Coincidentally, last week The Times ran an article titled: "Less homework, more yoga, from a principal who hates stress." The story by Sara Rimer focuses on high school, but it's still relevant. And so what am I thinking after reading it? Those kids getting foot rubs, they should have left their homework at home.

10 comments:

  1. I have two kids that are currently attending AFY and truth be told, they have homework but never mounds of homework. I believe the key is that they immediately work on their homework right after school and spend on average an hour to two. And sometimes there is no homework. When I asked them about 'complaints' by their friends parents about mounds and mounds of homework, the reason is procrastinate. Most kids wait till after dinner and then they are in 'panic' mode and get parents to help out.

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  2. Yeah! That's just what I want to hear! Thanks for contributing. AFY is my favorite public school and I'll likely be ranking it first on my application--but sometimes I poke a little fun at it. It's may way of dealing with the fact that I might not get into the school.

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  3. We always ask in tours about homework and all the 8th graders in private schools say the same thing - 2 to 2.5 hours. Either they're all trained to say the same thing or the homework load is about the same whether at a more laid-back progressive or a more academic place. I wonder whether the demands of getting into high school cause the K-8s to ramp up academically about the same way?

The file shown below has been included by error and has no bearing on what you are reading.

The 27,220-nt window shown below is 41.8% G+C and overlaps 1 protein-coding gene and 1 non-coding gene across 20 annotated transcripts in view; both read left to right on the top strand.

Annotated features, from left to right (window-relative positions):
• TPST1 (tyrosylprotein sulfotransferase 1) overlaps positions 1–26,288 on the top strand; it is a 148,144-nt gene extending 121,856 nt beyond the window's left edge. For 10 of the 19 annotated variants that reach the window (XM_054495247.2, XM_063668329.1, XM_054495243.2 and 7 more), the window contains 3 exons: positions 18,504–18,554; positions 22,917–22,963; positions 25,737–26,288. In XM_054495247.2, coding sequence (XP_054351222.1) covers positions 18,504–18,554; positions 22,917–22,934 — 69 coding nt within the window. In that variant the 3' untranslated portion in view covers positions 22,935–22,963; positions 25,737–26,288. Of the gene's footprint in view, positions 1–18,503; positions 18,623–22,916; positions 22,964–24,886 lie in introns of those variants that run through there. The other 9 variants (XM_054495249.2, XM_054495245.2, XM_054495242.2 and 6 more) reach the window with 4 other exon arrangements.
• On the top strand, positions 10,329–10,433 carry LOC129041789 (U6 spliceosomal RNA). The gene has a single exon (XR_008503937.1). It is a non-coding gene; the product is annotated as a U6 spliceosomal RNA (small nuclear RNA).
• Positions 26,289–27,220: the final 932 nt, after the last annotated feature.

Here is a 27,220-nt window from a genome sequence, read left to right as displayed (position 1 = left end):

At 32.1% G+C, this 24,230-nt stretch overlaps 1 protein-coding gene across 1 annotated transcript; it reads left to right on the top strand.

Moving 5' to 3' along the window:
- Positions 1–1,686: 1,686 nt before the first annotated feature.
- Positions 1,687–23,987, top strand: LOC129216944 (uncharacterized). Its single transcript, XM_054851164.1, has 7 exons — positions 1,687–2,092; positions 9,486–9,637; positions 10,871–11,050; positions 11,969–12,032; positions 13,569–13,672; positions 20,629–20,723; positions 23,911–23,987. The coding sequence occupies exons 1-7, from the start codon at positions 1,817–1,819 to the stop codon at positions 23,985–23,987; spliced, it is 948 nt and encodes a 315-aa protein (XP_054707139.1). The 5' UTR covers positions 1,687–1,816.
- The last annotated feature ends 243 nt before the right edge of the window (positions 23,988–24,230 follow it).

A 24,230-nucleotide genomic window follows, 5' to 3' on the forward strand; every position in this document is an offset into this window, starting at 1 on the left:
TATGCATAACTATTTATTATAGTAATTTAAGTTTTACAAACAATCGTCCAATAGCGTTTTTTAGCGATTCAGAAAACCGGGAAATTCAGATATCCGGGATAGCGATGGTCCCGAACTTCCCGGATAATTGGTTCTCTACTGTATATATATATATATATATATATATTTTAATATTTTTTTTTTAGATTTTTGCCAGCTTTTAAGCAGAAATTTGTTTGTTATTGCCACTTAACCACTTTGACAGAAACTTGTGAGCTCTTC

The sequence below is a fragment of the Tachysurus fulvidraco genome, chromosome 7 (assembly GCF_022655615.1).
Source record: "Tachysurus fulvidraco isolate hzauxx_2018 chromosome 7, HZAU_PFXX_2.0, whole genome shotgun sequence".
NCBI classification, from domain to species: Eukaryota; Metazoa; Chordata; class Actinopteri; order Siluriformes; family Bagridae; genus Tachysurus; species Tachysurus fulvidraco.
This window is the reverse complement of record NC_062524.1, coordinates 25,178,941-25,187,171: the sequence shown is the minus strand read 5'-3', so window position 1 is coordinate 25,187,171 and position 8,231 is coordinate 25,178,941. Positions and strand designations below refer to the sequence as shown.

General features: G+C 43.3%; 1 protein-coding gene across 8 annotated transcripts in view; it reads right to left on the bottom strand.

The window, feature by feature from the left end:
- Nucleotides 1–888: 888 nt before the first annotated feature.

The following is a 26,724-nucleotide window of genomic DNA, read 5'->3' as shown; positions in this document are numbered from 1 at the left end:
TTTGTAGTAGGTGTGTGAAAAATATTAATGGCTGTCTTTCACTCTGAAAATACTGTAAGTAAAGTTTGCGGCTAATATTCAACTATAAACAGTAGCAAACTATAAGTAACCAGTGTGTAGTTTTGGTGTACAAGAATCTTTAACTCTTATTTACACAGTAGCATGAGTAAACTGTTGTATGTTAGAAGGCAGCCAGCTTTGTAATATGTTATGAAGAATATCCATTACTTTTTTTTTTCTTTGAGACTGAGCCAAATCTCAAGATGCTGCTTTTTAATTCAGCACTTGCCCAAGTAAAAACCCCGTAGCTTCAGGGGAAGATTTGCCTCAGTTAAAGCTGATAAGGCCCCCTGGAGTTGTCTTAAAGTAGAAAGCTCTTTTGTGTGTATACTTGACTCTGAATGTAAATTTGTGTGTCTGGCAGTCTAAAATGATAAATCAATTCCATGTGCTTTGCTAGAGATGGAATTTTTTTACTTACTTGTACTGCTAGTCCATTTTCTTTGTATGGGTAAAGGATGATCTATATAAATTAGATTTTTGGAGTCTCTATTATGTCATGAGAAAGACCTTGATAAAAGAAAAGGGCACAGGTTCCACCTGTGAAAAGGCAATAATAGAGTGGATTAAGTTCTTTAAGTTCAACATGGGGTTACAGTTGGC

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  4. My various neighbors have kids at both public and private schools. I haven't noticed a big difference in how long they are inside doing homework. I agree that starting homework soon after getting home (after a snack, though!) helps. The main difference I notice is with afterschool activities. Some families sign their kids up for so much! I haven't necessarily seen a private vs. public school difference in this, though my sample size is pretty small. I think schools have heard the backlash against too much homework too early on and are responding. I cannot imagine my son coming home from school next year, tired and hungry at age five, and having to do homework. Most of the schools we have toured (mostly private)simply ask that you read to your kindergarteners for 20 minutes every day, which we already do and our son loves. I have heard that the homework does ramp up significantly at some schools in 6th grade (at the K-8 schools). The schools do seem to differ in approach for kids who have to spend lots of time on homework. Some seem to expect them to just get it done while others ask that kids spend up to a set amount of time on homework, stop, and then get assistance from the teacher(s)the next day.